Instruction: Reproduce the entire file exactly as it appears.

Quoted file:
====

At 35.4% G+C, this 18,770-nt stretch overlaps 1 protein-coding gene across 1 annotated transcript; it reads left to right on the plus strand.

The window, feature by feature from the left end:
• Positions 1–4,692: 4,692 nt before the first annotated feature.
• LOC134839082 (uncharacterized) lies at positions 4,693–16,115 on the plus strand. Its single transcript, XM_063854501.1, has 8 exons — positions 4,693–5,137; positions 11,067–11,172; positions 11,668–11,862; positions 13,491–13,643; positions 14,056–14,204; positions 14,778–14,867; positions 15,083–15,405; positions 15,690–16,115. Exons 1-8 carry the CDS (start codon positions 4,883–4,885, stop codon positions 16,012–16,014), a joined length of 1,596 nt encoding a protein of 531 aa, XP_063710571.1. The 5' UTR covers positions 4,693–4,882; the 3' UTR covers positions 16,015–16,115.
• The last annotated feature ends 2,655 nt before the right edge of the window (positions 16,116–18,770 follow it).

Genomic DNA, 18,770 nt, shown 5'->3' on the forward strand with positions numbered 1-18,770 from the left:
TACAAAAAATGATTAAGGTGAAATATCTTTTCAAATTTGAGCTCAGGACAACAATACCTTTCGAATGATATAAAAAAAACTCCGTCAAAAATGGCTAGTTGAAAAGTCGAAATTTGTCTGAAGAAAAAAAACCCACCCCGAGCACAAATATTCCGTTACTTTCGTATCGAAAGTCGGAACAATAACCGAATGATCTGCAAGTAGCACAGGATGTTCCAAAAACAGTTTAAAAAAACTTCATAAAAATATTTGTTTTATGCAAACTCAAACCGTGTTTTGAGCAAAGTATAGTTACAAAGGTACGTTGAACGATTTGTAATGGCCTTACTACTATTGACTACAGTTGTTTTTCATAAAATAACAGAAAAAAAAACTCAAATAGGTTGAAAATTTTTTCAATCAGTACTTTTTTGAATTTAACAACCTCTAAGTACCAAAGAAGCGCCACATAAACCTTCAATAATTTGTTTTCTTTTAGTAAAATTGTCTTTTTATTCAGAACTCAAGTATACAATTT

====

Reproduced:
At 35.4% G+C, this 18,770-nt stretch overlaps 1 protein-coding gene across 1 annotated transcript; it reads left to right on the plus strand.

The window, feature by feature from the left end:
• Positions 1–4,692: 4,692 nt before the first annotated feature.
• LOC134839082 (uncharacterized) lies at positions 4,693–16,115 on the plus strand. Its single transcript, XM_063854501.1, has 8 exons — positions 4,693–5,137; positions 11,067–11,172; positions 11,668–11,862; positions 13,491–13,643; positions 14,056–14,204; positions 14,778–14,867; positions 15,083–15,405; positions 15,690–16,115. Exons 1-8 carry the CDS (start codon positions 4,883–4,885, stop codon positions 16,012–16,014), a joined length of 1,596 nt encoding a protein of 531 aa, XP_063710571.1. The 5' UTR covers positions 4,693–4,882; the 3' UTR covers positions 16,015–16,115.
• The last annotated feature ends 2,655 nt before the right edge of the window (positions 16,116–18,770 follow it).

Genomic DNA, 18,770 nt, shown 5'->3' on the forward strand with positions numbered 1-18,770 from the left:
TACAAAAAATGATTAAGGTGAAATATCTTTTCAAATTTGAGCTCAGGACAACAATACCTTTCGAATGATATAAAAAAAACTCCGTCAAAAATGGCTAGTTGAAAAGTCGAAATTTGTCTGAAGAAAAAAAACCCACCCCGAGCACAAATATTCCGTTACTTTCGTATCGAAAGTCGGAACAATAACCGAATGATCTGCAAGTAGCACAGGATGTTCCAAAAACAGTTTAAAAAAACTTCATAAAAATATTTGTTTTATGCAAACTCAAACCGTGTTTTGAGCAAAGTATAGTTACAAAGGTACGTTGAACGATTTGTAATGGCCTTACTACTATTGACTACAGTTGTTTTTCATAAAATAACAGAAAAAAAAACTCAAATAGGTTGAAAATTTTTTCAATCAGTACTTTTTTGAATTTAACAACCTCTAAGTACCAAAGAAGCGCCACATAAACCTTCAATAATTTGTTTTCTTTTAGTAAAATTGTCTTTTTATTCAGAACTCAAGTATACAATTT